The England and Wales Cricket Board on Tuesday said it is committed to establish a new anti-discrimination unit to ensure that it has the right resources and capabilities to tackle discrimination in all its forms.
The ECB said work to define the resources and capabilities required by the unit has been completed and the proposed approach has been approved by its Board.
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It added that the delivery plan is in development phase and full implementation will take longer than initially envisaged.
“In the first phase, the ECB has established a new role of Head of Discipline with responsibility for managing discrimination allegations from within the recreational game, assisting counties with issues which arise and overseeing the investigations process,” the ECB said in a statement.
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“This role, which will be supported by two managers, will be in place from June 2022.
“The addition of these new resources follows on from the creation, as reported in the previous update, of a game-wide system allowing anyone to report an incident of discrimination that they have experienced in recreational cricket.
The ECB has released an update on its action plan to tackle racism and all forms of discrimination in cricket.
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— England and Wales Cricket Board (@ECB_cricket) May 31, 2022
“Separate systems are in place for reporting and managing any incidents within the professional game and any related to ECB employees.” The ECB has published its third update on the implementation of cricket’s action plan to tackle racism and promote inclusion and diversity at all levels of the game.
It all started with Azeem Rafiq’s allegations of racism against him during his stint at Yorkshire.
The ECB got down to put its house in order in November last year after Yorkshire player Gary Ballance admitted to using a racial slur against his ex-teammate Rafiq.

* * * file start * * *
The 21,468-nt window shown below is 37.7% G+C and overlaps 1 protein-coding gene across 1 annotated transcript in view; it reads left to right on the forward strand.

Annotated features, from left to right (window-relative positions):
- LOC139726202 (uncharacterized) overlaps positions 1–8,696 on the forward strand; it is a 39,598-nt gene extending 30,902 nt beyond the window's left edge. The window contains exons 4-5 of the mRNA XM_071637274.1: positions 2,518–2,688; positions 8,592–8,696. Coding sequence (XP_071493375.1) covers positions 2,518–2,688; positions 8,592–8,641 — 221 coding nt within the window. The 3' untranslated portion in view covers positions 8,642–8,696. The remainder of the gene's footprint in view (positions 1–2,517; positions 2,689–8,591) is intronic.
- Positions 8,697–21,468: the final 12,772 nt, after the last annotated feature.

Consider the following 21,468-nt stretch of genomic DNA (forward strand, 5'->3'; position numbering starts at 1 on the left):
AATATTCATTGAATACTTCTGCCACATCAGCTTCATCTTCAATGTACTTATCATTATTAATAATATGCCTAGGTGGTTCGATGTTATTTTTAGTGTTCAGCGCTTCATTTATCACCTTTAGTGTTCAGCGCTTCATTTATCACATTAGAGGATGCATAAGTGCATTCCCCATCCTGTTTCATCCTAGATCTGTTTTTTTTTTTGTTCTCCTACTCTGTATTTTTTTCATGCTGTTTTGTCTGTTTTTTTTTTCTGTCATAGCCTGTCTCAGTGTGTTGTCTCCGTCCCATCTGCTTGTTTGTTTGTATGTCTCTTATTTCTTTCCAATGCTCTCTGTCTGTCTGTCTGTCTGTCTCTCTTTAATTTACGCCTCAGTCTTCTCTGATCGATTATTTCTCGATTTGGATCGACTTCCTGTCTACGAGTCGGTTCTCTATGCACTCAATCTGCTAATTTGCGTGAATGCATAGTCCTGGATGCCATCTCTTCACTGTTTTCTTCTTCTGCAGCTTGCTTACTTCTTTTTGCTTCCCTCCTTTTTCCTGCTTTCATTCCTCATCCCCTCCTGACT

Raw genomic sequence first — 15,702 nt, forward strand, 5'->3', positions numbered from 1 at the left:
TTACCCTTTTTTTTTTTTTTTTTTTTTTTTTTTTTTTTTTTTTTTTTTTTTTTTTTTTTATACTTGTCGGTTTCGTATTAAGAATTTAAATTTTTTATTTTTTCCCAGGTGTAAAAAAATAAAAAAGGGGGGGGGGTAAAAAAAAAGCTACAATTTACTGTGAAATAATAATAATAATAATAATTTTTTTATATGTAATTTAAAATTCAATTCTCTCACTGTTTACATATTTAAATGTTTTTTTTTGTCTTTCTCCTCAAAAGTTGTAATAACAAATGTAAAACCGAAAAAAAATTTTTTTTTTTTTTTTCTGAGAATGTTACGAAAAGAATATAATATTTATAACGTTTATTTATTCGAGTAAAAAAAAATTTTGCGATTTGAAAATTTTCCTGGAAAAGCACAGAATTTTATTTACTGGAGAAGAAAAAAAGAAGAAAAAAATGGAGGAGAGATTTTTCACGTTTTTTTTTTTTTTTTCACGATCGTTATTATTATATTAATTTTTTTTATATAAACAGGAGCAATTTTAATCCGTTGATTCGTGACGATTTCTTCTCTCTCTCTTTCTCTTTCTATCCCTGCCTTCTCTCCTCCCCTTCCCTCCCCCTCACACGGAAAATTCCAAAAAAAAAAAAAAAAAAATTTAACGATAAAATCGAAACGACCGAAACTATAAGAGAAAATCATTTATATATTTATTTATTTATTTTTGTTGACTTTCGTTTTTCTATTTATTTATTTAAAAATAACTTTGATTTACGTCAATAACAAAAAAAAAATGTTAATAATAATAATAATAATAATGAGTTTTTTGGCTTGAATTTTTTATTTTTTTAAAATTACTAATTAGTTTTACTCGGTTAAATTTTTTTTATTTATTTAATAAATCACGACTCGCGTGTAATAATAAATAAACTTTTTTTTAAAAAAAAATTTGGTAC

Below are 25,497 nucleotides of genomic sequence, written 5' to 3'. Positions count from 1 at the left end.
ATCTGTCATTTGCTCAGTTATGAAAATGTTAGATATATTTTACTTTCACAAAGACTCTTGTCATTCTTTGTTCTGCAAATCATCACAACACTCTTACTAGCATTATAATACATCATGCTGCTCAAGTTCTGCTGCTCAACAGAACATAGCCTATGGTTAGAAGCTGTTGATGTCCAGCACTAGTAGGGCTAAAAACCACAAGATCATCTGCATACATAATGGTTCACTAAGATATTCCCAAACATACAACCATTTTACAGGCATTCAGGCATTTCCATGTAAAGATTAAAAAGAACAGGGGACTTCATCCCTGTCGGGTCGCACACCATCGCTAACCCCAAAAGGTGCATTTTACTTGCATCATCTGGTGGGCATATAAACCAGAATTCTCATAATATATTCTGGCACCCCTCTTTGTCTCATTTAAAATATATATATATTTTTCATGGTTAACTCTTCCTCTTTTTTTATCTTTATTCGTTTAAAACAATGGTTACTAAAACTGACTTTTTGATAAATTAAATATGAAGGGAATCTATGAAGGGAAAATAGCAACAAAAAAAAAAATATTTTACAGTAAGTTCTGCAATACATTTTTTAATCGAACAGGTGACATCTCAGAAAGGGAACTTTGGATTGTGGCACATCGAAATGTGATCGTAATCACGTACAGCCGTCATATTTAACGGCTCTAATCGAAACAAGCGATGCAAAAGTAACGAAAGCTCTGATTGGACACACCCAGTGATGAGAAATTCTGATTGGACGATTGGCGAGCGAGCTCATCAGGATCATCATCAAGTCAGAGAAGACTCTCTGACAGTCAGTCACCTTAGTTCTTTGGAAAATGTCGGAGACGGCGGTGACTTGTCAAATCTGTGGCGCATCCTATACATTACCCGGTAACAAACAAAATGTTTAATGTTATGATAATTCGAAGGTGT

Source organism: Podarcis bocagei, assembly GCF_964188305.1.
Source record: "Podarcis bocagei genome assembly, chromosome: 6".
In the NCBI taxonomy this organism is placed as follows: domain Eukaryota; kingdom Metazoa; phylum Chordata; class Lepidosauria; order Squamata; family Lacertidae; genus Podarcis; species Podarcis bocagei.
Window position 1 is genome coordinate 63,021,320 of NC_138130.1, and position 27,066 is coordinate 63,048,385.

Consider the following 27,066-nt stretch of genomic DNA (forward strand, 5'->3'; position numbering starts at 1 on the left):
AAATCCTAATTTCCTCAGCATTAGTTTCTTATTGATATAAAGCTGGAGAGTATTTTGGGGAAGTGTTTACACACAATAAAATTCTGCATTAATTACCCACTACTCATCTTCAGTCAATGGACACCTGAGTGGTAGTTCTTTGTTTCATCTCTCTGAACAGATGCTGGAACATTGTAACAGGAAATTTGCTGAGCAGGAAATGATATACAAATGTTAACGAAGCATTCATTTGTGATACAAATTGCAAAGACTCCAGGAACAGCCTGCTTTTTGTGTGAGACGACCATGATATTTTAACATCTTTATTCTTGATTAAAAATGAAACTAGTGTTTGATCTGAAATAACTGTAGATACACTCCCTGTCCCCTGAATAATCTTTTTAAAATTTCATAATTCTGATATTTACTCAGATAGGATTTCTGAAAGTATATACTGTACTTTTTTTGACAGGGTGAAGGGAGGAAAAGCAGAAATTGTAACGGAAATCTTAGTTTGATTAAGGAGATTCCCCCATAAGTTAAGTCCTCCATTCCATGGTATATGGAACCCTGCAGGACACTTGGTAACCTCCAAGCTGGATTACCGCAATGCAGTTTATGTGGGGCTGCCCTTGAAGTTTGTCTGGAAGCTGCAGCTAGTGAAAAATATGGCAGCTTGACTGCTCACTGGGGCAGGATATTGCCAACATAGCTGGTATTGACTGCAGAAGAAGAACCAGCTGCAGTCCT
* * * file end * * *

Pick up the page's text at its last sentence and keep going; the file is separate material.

The ECB has subsequently banned Yorkshire county from hosting international matches for failing to act on former player Rafiq’s racial abuse charges, which were proved to be true in an independent inquiry, calling the club’s approach “abhorrent”.
“Since the previous update on 1 April 2022, the ECB has continued to work with stakeholders across the game to deliver further progress against the measures announced as part of the action plan.
“In line with the anticipated timetable for full delivery of the plan, the next update will be provided before the end of September,” the board said.
The ECB said that following publication of the action plan in November last year, the county cricket network has achieved significant progress to “increase Board diversity in line with the targets of 30 per cent female representation and locally representative ethnicity by the end of April 2022”.
“In the last six months, more than 30 organisations have appointed at least one new Non-Executive Director (NED) to their Board, with many of these involving major recruitment processes appointing multiple NEDs,” it said.
The ECB has placed one organisation, Essex County Cricket Club, in a non-compliance process as they have fallen significantly short of their targets and do not yet have a clear action plan to deliver change within an appropriate timescale.
“As part of this process, Essex CCC must provide an updated action plan for approval by the ECB and sanctions may be considered if sufficient progress is not made within agreed deadline,” it said.
The ECB has also worked with the First Class Counties and the Sports Ground Safety Authority (SGSA) to complete a pre-season review of the effectiveness of its venues at managing crowd behaviour, with the aim of ensuring that robust systems are in place for detection, enforcement, and sanctioning of any discriminatory or abusive behaviour.
In addition, a pilot scheme will be introduced this season at The Kia Oval and Edgbaston to trial the use of advanced CCTV to improve incident identification, tracking and reporting.
“A wider rollout of the technology will be considered based on the success of the pilot. To promote best practice, all crowd management incidents will be subject to formal reporting to the ECB’s Safety & Security team from the 2022 season, with a sanctions policy for poor crowd management to be agreed for the 2023 season.
“Further evaluation of crowd behaviour will be undertaken during 2022 with the support of external partners, including MOM Consultancy, SGSA and Leeds Beckett University, with the aim of identifying further improvements to our approach in this area,” the ECB said.